- The Washington Times - Wednesday, October 28, 2020

JAKARTA, Indonesia — Secretary of State Mike Pompeo has added a stop in Vietnam to his Asia tour this week, amid simmering tensions with China over disputed claims in the South China Sea.

The State Department announced late Wednesday that Mr. Pompeo will travel to Hanoi to “reaffirm the strength of the U.S.-Vietnam comprehensive partnership and promote our shared commitment to a peaceful and prosperous region.

No other details of the visit were disclosed.

A senior Trump administration official said the visit is expected to include an important announcement about U.S.-Vietnam relations in the face of growing regional threats posed by China, which has been increasingly assertive in dealings with Hanoi and other countries in the region.

Mr. Pompeo is in Asia after visiting India for defense and security talks, and meeting with leaders of Sri Lanka and Maldives, small but strategically important states in South Asia. Mr. Pompeo’s message throughout the visit has been urging regional powers to push back against Chinese encroachment and keep the Indo-Pacific region free and open.

Vietnam is still a communist one-party state but has clashed with China over maritime claims and fishing rights in the South China Sea.

China has rebuilt some 3,200 acres of around disputed islands in the South China Sea, including the Parcel Islands that are claimed by Vietnam. In 2018, China began deploying anti-ship and anti-aircraft missiles on some of the islands, despite what U.S. officials have said was a promise by Chinese President Xi Jinping not to militarize the islands.

The visit to Vietnam was not scheduled as part of Mr. Pompeo swing through Asia but was added on during discussions over the past few days, aides say. The announcement of the visit was made by the Vietnamese government on Tuesday.

Mr. Pompeo is scheduled to meet with Vietnamese Prime Minister Nguyen Xuan Phuc and Foreign Affairs Minister Pham Binh Minh and take part in a celebration marking the 25th anniversary of diplomatic relations between the two states.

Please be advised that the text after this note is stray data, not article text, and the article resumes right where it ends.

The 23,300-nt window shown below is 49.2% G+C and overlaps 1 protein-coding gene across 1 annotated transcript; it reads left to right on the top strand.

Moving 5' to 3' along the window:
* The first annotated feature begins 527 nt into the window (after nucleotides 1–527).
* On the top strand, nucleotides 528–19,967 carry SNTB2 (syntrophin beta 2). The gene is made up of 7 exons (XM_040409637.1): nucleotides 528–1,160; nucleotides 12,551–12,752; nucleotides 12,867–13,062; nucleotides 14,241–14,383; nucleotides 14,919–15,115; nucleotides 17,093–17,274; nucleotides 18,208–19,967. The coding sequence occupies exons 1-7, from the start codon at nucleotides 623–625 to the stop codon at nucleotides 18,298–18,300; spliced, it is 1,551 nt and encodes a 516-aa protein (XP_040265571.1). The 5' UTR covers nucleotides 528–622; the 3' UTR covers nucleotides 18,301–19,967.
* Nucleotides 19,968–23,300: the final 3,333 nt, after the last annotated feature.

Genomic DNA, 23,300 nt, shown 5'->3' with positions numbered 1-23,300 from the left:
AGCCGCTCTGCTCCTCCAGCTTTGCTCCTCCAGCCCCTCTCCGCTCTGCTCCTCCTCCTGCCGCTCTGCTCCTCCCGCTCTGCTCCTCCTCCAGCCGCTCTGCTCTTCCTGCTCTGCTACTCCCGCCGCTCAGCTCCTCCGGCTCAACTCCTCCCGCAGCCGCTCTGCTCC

During a visit to Sri Lanka on Wednesday, Mr. Pompeo criticized China for seeking to expand its influence and its authoritarian communist system in Asia.

“We see from bad deals, violations of sovereignty and lawlessness on land and sea, that the Chinese Communist Party is a predator. The United States comes in a different way — we come as a friend, and as a partner,” Mr. Pompeo said.

In July, Mr. Pompeo said in a statement of Vietnam that “in the past, we were opponents on the battlefield. But today, our security relationship is all about cooperation.”

Vietnam currently is chairing the Association of Southeast Asian Nations and Hanoi has taken a strong stand against Chinese encroachment in the South China Sea.

In June, China’s navy sent a survey vessel through waters claimed by Vietnam in a warning to Hanoi not to conduct energy exploration projects.

In Hanoi this week, an agreement was reached involving Singapore’s Delta Offshore Energy company to use $3 billion of equipment and engineering services from U.S. firms Bechtel, General Electric and McDermott to build a liquefied natural gas power plant on the country’s southern coast.

Despite the deal, the U.S. and Vietnam have had an at-times rocky trade relationship under President Trump, whose administration said this summer it was investigating whether Hanoi was unfairly keeping its currency low to boost its trade balance with the U.S.

Mr. Nguyen earlier this week denied the charge and pressed the U.S. administration to have a “more objective assessment of the reality” of the Vietnamese economy. The U.S. is Vietnam’s largest single export market, but ranks far behind China, South Korea and Japan as an importer into the Vietnamese market.

• Bill Gertz can be reached at bgertz@washingtontimes.com.

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